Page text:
On 1 April 1945 – 75 years ago – one of the fundamental principles of the post-Second World War welfare state came into force. Section 61, Education Act 1944, declared ‘no fees shall be charged … in respect of the education provided’ in a school maintained by a local education authority. Previously, fees were charged for secondary education. An exception was made for board and lodging at boarding schools. School meals, transport and medical treatment (in those pre-NHS days) are dealt with elsewhere as they are not ‘education provided’. The latter two were provided without charge and the plan up to 1947 was that school meals would be free for all.
The 1980s saw the then government achieve its objective to control and reduce local government expenditure. This led schools and local authorities to introduce charges notably for music education. Legal challenges followed which local authorities inevitably lost. Limited charging was introduced under the Education Reform Act 1988 and amended several times in the subsequent 20 years. The law can be found in sections 449 to 462 Education Act 1996 (as amended). DfE advice Charging for school activities (2018) provides a good explanation. Each Academy Funding Agreement should require the academy school to comply with the law on charging for maintained schools.
This blog is not about the reported school practices on charging including so-called voluntary contributions for school activities. It is about the costs of home learning for the vast majority of children and young people who are currently isolated at home. Of note, the law (s.454) prohibits charging for ‘incidentals’ defined as ‘materials, books, instruments or other equipment’. In my view, this includes tablets and consequential internet access.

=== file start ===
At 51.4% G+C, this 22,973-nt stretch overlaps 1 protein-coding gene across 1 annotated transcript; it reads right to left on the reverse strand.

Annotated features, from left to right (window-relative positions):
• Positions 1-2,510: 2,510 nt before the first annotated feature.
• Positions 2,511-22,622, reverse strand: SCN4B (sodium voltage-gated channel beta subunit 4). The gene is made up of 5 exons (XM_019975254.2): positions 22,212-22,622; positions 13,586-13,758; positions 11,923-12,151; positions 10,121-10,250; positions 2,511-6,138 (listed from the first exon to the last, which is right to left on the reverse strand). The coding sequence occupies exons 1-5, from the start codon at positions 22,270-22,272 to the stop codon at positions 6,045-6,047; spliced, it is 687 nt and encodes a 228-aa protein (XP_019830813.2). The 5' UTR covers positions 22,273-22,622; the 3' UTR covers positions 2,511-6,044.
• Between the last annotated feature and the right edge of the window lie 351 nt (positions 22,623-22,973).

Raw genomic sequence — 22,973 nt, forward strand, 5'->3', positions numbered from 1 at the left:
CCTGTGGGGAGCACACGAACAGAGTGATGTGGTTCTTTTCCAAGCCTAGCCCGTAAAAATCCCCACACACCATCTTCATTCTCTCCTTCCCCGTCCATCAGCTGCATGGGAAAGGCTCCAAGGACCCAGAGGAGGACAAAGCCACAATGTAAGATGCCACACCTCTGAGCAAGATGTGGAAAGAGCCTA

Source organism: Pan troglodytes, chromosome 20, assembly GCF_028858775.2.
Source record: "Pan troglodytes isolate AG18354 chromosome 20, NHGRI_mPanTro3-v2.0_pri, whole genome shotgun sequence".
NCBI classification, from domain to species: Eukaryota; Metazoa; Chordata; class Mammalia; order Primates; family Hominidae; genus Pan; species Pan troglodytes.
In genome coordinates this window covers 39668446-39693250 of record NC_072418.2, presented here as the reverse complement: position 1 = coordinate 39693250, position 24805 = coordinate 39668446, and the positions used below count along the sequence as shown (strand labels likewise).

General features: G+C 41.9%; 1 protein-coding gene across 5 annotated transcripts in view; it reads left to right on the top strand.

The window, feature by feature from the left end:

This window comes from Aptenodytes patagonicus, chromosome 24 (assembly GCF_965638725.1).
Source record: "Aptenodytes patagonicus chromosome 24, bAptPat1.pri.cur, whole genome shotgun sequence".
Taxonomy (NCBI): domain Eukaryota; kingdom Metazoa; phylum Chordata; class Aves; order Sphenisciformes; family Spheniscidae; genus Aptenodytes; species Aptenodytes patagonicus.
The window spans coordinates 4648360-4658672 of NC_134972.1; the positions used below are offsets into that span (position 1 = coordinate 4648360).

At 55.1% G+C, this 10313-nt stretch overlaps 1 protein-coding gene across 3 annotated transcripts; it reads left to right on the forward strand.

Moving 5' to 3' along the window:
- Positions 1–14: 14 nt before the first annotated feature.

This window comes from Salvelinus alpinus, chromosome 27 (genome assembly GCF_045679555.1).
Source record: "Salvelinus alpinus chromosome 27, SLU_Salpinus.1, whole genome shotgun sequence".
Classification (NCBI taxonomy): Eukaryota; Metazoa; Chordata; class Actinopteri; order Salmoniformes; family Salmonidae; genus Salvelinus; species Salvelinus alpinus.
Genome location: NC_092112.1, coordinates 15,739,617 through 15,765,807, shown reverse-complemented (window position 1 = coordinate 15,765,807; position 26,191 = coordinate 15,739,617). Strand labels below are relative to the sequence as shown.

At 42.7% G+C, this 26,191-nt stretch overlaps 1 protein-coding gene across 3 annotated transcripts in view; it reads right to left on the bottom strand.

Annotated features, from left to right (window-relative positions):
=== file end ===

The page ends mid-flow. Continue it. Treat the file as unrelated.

There was a flurry of activity on Twitter earlier this week when it was rumoured that the DfE was going to fund IT equipment and broadband access to enable all children at home to continue with their learning while supported by their teachers. However, DfE guidance Coronavirus (COVID-19): financial support for schools (7 April 2020) gives no credence to this rumour; the additional financial support is for children attending school and not those doing home learning. I understand that the DfE has denied the rumour.